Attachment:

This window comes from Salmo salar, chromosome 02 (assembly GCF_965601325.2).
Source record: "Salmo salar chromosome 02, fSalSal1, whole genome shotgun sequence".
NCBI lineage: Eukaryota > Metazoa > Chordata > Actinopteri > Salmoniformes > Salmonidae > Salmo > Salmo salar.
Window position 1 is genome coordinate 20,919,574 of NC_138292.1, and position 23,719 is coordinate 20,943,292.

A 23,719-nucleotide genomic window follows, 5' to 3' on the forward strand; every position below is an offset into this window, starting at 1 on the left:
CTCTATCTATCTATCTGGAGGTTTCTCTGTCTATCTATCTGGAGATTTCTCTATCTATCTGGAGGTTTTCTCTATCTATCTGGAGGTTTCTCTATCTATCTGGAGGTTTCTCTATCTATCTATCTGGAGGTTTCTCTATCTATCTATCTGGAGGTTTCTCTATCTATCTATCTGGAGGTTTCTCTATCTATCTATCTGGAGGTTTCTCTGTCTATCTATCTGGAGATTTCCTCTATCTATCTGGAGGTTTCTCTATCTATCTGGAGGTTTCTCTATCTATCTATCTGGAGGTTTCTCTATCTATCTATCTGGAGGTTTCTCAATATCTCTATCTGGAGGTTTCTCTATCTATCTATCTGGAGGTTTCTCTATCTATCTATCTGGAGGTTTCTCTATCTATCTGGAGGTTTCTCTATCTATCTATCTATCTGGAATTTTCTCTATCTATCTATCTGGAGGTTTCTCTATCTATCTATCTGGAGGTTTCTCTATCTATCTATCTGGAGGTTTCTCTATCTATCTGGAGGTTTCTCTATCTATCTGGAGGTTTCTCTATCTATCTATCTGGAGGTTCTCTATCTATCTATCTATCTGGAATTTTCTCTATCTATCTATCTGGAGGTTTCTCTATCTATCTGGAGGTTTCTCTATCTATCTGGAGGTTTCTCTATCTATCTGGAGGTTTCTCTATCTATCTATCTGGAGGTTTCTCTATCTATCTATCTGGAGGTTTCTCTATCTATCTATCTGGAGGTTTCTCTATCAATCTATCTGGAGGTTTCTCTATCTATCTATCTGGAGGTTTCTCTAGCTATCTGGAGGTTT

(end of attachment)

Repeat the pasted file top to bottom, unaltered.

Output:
This window comes from Salmo salar, chromosome 02 (assembly GCF_965601325.2).
Source record: "Salmo salar chromosome 02, fSalSal1, whole genome shotgun sequence".
NCBI lineage: Eukaryota > Metazoa > Chordata > Actinopteri > Salmoniformes > Salmonidae > Salmo > Salmo salar.
Window position 1 is genome coordinate 20,919,574 of NC_138292.1, and position 23,719 is coordinate 20,943,292.

A 23,719-nucleotide genomic window follows, 5' to 3' on the forward strand; every position below is an offset into this window, starting at 1 on the left:
CTCTATCTATCTATCTGGAGGTTTCTCTGTCTATCTATCTGGAGATTTCTCTATCTATCTGGAGGTTTTCTCTATCTATCTGGAGGTTTCTCTATCTATCTGGAGGTTTCTCTATCTATCTATCTGGAGGTTTCTCTATCTATCTATCTGGAGGTTTCTCTATCTATCTATCTGGAGGTTTCTCTATCTATCTATCTGGAGGTTTCTCTGTCTATCTATCTGGAGATTTCCTCTATCTATCTGGAGGTTTCTCTATCTATCTGGAGGTTTCTCTATCTATCTATCTGGAGGTTTCTCTATCTATCTATCTGGAGGTTTCTCAATATCTCTATCTGGAGGTTTCTCTATCTATCTATCTGGAGGTTTCTCTATCTATCTATCTGGAGGTTTCTCTATCTATCTGGAGGTTTCTCTATCTATCTATCTATCTGGAATTTTCTCTATCTATCTATCTGGAGGTTTCTCTATCTATCTATCTGGAGGTTTCTCTATCTATCTATCTGGAGGTTTCTCTATCTATCTGGAGGTTTCTCTATCTATCTGGAGGTTTCTCTATCTATCTATCTGGAGGTTCTCTATCTATCTATCTATCTGGAATTTTCTCTATCTATCTATCTGGAGGTTTCTCTATCTATCTGGAGGTTTCTCTATCTATCTGGAGGTTTCTCTATCTATCTGGAGGTTTCTCTATCTATCTATCTGGAGGTTTCTCTATCTATCTATCTGGAGGTTTCTCTATCTATCTATCTGGAGGTTTCTCTATCAATCTATCTGGAGGTTTCTCTATCTATCTATCTGGAGGTTTCTCTAGCTATCTGGAGGTTT